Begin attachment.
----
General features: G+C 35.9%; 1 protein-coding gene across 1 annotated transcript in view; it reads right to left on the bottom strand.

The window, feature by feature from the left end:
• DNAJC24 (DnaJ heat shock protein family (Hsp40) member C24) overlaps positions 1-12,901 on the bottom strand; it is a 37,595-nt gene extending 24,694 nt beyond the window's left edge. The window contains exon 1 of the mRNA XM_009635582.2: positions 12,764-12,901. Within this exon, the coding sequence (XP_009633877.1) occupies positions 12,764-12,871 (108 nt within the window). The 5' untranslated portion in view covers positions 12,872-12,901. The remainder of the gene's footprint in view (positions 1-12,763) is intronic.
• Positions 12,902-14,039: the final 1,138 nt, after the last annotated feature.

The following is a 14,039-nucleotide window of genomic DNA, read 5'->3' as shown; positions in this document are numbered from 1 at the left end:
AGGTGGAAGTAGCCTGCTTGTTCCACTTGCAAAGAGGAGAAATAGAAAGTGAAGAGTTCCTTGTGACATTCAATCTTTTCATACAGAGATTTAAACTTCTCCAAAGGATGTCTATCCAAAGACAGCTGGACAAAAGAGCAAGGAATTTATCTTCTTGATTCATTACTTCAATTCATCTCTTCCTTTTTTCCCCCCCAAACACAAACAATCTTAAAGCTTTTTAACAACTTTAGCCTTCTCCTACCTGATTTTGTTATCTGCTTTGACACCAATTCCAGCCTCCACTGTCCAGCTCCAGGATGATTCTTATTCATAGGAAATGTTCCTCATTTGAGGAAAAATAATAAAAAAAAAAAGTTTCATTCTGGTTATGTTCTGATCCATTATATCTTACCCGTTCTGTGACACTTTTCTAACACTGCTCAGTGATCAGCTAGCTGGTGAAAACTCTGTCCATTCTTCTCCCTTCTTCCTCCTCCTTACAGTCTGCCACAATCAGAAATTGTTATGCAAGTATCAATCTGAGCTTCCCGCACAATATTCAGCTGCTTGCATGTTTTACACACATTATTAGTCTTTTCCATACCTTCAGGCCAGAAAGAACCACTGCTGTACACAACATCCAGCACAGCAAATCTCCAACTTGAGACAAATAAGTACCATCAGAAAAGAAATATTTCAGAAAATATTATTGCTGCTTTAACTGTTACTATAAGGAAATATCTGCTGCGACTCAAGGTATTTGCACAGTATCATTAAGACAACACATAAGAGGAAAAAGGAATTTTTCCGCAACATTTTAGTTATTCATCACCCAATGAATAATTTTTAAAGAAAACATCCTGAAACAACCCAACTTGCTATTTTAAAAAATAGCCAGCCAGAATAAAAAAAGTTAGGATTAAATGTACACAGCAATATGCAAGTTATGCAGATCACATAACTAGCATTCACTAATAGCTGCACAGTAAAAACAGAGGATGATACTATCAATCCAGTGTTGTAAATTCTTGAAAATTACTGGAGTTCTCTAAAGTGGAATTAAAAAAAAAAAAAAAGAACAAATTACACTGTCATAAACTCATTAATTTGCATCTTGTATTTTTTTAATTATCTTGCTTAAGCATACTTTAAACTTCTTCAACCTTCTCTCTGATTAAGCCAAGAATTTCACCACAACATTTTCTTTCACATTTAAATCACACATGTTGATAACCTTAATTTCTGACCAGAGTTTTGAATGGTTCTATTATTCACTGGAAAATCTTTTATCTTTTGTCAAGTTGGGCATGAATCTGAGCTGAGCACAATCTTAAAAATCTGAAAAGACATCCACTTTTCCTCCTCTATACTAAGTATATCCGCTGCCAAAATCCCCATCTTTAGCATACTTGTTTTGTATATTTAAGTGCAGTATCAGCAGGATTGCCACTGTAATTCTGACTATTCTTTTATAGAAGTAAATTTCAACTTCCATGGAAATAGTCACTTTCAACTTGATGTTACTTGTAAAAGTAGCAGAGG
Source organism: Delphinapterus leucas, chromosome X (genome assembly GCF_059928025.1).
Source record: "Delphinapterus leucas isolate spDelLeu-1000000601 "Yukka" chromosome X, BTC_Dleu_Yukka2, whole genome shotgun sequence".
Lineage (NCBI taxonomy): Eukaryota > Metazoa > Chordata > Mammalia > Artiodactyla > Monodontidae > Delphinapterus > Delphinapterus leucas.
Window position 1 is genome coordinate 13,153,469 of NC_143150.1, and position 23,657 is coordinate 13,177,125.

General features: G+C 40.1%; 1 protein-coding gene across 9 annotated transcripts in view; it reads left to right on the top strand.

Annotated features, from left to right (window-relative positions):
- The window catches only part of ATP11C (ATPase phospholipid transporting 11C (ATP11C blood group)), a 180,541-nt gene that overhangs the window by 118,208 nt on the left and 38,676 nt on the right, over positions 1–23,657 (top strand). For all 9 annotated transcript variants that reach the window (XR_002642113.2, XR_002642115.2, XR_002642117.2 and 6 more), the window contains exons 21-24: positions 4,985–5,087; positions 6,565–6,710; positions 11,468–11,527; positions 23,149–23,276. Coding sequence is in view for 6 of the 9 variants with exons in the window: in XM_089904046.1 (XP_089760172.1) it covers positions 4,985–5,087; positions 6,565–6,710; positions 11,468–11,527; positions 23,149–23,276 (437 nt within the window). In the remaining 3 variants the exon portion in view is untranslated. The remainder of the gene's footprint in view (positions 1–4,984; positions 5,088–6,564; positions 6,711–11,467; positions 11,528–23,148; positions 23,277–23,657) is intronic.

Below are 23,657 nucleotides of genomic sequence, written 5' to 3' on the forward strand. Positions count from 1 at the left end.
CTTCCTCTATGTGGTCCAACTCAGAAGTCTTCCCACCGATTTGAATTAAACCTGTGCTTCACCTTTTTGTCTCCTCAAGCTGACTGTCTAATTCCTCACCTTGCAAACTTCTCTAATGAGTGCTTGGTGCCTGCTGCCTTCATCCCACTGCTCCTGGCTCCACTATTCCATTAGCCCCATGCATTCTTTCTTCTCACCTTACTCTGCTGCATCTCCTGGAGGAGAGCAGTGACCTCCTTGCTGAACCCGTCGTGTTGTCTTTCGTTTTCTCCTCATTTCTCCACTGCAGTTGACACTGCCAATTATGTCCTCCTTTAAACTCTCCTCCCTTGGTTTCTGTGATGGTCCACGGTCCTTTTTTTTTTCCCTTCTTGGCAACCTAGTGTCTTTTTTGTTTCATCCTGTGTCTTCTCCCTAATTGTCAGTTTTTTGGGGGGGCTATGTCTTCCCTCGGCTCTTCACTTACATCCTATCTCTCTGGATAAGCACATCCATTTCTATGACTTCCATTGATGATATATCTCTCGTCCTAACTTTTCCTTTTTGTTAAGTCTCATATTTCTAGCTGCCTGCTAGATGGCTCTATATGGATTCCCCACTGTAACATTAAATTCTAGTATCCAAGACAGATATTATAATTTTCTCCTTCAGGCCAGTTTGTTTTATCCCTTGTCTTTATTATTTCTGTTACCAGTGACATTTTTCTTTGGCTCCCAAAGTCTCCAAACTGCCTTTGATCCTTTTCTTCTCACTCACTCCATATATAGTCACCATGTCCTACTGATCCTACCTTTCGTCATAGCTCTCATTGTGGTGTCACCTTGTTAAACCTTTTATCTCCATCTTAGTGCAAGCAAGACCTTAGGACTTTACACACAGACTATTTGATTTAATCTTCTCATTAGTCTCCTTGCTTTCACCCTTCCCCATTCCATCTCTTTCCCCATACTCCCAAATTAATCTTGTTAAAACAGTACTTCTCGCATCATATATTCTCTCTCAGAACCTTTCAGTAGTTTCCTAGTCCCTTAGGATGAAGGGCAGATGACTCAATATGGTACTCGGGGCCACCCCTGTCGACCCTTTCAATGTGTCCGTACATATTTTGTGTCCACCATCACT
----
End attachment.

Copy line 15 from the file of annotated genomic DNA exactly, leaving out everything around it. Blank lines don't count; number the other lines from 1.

CTTCCTCTATGTGGTCCAACTCAGAAGTCTTCCCACCGATTTGAATTAAACCTGTGCTTCACCTTTTTGTCTCCTCAAGCTGACTGTCTAATTCCTCACCTTGCAAACTTCTCTAATGAGTGCTTGGTGCCTGCTGCCTTCATCCCACTGCTCCTGGCTCCACTATTCCATTAGCCCCATGCATTCTTTCTTCTCACCTTACTCTGCTGCATCTCCTGGAGGAGAGCAGTGACCTCCTTGCTGAACCCGTCGTGTTGTCTTTCGTTTTCTCCTCATTTCTCCACTGCAGTTGACACTGCCAATTATGTCCTCCTTTAAACTCTCCTCCCTTGGTTTCTGTGATGGTCCACGGTCCTTTTTTTTTTCCCTTCTTGGCAACCTAGTGTCTTTTTTGTTTCATCCTGTGTCTTCTCCCTAATTGTCAGTTTTTTGGGGGGGCTATGTCTTCCCTCGGCTCTTCACTTACATCCTATCTCTCTGGATAAGCACATCCATTTCTATGACTTCCATTGATGATATATCTCTCGTCCTAACTTTTCCTTTTTGTTAAGTCTCATATTTCTAGCTGCCTGCTAGATGGCTCTATATGGATTCCCCACTGTAACATTAAATTCTAGTATCCAAGACAGATATTATAATTTTCTCCTTCAGGCCAGTTTGTTTTATCCCTTGTCTTTATTATTTCTGTTACCAGTGACATTTTTCTTTGGCTCCCAAAGTCTCCAAACTGCCTTTGATCCTTTTCTTCTCACTCACTCCATATATAGTCACCATGTCCTACTGATCCTACCTTTCGTCATAGCTCTCATTGTGGTGTCACCTTGTTAAACCTTTTATCTCCATCTTAGTGCAAGCAAGACCTTAGGACTTTACACACAGACTATTTGATTTAATCTTCTCATTAGTCTCCTTGCTTTCACCCTTCCCCATTCCATCTCTTTCCCCATACTCCCAAATTAATCTTGTTAAAACAGTACTTCTCGCATCATATATTCTCTCTCAGAACCTTTCAGTAGTTTCCTAGTCCCTTAGGATGAAGGGCAGATGACTCAATATGGTACTCGGGGCCACCCCTGTCGACCCTTTCAATGTGTCCGTACATATTTTGTGTCCACCATCACT